For a Gardner pedigree 1862 quarter, "3361 1862 PR66 PCGS. Breen (1988) writes that 550 proofs were struck for sets. Somewhat more than 430 pieces were sold, and the rest melted."

    Lot #"4518 1796 Myddelton Mule, Copper Company of Upper Canada, PR64 Brown PCGS. Breton-722, W-8910, R.7. Ex: Temple ... Breen wrote that Boulton & Watt struck these mules as sample coins, perhaps for numismatic purposes."

    "4537 1864 L On Ribbon PR64 Red Cameo PCGS. Snow-PR1. ... For many years it was thought that just one die pair existed for genuine pieces (PR-2). It was not until 1984 that Walter Breen confirmed the existence of PR-1. The only known example of the third variety, PR-3, was authenticated by Richard Snow in 1997."

    The interpretations by RealOne and Mark of the current views of Breen's research are not accurate. Of course, Breen should have been more careful and should have better documented some of his sources. It is more important to focus on the excellent and still valuable numismatic work that he did. Generally, all research from the past should be double-checked before being relied upon now. Most of the people who wrote about numismatic matters before Breen made plenty of errors, too.

    We are reflecting upon the past with the knowledge and technology that we have in the present. It would not make sense for automotive engineers now to view Henry Ford as a charlatan or to laugh at the ' Model T.' Given the knowledge-level about cars during the first part of the 20th century, the Model T and later the Model A were results of path breaking research.

    Pistareen: "When folks write a better book, I use it in place of the last standard reference."

    That was one of my points in this thread. Despite their respective flaws, Breen's encyclopedias of 1977 and 1988 remain the best such books. They are helpful for the hobby and useful to collectors now, who should not have to listen to remarks about Breen's sex crimes every time Breen's name is mentioned. When these books are replaced by better books, then Breen's encyclopedias should be forgotten.

    RealOne: "When I look at the bust h10cs that i own that were determined to be proofs by Breen( i.e. they were written about in his Proof Book. so no question Breen determined them to be proofs and this wasn't some letter he wrote for a collector)"

    Well, no, I said already that many of the listings in the Proof encyclopedia of 1977 were of coins that Breen never actually saw. He hints as much in the book in more than one passage, though this point should have been more clearly stated. It is also true that the book was financed by a dealer who may not have wanted some of Breen's sources to be mentioned. Some material could have been edited out. That dealer may have wanted the readers to rely entirely upon Breen's words, as he also hired Breen to catalogue coins.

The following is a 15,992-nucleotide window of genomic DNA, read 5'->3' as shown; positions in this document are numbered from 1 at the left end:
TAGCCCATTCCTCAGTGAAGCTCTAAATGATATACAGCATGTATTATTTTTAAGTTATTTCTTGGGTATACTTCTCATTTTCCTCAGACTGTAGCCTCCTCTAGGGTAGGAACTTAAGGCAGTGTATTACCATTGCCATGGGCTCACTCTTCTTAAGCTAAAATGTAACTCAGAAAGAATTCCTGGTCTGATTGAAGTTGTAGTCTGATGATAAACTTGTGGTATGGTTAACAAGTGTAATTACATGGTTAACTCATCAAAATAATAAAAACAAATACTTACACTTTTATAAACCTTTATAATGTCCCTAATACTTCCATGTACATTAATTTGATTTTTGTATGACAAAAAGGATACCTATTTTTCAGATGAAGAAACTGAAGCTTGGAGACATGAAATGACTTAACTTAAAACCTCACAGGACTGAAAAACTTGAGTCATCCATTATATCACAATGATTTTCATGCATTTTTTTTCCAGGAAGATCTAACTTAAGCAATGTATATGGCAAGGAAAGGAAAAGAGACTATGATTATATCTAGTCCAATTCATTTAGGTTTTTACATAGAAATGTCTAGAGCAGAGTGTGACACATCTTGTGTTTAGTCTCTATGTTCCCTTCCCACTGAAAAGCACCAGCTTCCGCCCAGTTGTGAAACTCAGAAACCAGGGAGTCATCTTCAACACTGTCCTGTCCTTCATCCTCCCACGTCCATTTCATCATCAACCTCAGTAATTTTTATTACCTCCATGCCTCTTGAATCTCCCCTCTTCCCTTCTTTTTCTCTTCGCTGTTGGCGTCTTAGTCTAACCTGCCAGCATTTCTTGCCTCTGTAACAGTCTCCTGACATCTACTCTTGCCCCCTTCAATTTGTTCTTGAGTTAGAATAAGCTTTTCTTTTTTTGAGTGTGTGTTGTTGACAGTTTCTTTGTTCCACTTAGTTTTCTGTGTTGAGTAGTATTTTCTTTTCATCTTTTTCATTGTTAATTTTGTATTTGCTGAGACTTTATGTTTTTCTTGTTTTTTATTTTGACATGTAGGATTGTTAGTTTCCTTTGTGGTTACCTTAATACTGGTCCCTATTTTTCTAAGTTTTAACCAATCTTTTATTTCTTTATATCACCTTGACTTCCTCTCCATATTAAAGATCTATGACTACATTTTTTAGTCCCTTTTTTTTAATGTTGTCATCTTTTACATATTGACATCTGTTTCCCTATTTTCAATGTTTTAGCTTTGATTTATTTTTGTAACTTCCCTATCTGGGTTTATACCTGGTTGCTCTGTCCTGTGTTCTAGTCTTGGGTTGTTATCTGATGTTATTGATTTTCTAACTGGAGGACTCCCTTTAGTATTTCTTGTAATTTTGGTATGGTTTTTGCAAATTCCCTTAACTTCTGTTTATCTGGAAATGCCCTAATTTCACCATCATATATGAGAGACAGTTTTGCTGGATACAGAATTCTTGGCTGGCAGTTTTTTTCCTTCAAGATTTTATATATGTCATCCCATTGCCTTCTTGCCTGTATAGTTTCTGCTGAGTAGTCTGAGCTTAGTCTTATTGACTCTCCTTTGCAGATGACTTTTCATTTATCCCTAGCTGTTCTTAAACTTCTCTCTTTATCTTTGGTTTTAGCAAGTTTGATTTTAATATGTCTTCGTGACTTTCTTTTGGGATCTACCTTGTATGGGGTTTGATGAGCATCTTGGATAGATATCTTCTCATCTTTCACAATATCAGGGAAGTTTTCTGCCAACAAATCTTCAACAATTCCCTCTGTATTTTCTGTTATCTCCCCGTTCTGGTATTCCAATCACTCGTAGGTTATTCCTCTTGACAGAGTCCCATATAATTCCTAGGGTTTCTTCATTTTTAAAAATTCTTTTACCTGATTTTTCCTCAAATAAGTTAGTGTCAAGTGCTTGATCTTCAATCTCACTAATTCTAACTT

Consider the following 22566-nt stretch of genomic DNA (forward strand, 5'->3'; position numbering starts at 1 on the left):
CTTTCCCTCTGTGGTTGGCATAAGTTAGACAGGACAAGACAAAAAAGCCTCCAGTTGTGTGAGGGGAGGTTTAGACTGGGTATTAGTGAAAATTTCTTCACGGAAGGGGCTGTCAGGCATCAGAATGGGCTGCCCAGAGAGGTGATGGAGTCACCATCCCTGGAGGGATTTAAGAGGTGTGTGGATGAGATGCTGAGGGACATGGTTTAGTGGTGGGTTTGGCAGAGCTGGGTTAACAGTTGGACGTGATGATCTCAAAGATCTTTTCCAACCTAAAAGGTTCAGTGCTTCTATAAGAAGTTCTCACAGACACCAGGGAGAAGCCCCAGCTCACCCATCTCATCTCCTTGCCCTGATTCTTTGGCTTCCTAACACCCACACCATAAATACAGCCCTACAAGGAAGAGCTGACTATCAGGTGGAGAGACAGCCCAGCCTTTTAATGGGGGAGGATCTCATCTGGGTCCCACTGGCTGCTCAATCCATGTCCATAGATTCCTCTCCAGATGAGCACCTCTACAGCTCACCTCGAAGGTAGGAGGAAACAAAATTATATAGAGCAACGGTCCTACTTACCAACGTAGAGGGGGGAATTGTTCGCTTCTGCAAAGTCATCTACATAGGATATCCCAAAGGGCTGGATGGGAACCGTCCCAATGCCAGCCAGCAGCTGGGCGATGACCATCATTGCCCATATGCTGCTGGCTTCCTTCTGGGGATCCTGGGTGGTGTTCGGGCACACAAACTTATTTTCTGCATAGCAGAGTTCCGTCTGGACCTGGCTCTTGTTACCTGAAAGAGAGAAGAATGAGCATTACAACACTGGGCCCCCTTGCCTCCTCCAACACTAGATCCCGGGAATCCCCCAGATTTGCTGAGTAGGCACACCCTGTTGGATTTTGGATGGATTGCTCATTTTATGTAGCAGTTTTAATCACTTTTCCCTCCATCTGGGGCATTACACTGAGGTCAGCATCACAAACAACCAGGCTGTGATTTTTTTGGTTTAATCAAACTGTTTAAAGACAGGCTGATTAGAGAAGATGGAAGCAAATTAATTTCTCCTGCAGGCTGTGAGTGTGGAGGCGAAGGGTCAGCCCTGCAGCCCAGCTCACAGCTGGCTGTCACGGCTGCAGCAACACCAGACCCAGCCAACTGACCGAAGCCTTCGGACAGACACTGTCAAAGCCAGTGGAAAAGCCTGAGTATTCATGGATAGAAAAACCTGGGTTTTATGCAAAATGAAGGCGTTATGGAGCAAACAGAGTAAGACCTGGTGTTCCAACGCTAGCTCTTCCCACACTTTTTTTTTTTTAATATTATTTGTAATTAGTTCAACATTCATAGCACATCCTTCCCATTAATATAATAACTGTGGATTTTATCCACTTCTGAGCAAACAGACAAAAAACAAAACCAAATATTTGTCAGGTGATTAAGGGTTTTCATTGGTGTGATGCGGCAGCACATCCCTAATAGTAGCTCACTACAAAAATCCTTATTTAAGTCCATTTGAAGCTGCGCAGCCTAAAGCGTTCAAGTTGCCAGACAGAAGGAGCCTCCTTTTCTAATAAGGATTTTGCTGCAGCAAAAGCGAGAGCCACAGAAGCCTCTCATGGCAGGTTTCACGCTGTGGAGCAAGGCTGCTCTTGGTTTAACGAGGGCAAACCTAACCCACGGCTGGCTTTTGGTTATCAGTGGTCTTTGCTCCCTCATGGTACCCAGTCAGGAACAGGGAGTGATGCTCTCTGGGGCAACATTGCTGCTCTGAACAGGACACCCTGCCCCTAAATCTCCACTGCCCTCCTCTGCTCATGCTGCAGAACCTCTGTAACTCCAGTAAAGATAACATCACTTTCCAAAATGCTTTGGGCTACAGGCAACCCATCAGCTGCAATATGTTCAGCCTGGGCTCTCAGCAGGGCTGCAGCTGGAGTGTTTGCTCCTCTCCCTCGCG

The most beneficial aspects of the 1977 book on Proofs are in the discussions at the beginning. Also, then and now, most everyone realized that other opinions should be sought before buying a coin that was listed in passing in that book. Before that book, there was almost nothing on the subject matter. A list of coins that might be Proofs, along with a definition and a discussion of the history of Proofs, was far more than had ever been done before. There is also much useful pedigree information, even in instances where the coins cited were not regarded as Proofs by later researchers. There is a wealth of accurate information in the book.

    As for the letters, many of them are forgeries. For decades, people forged letters of authenticity. For a coin that is certified by PCGS as a Proof, such a letter is no longer very important and may have been tossed or sold to a literature collector along the way. A substantial percentage of the Breen letters that still accompany coins are forgeries.
    "In order to understand the scarce coins that you own or see, you must learn about coins that you cannot afford." -Me
  • kevinjkevinj Posts: 945 ✭✭✭
    Greg,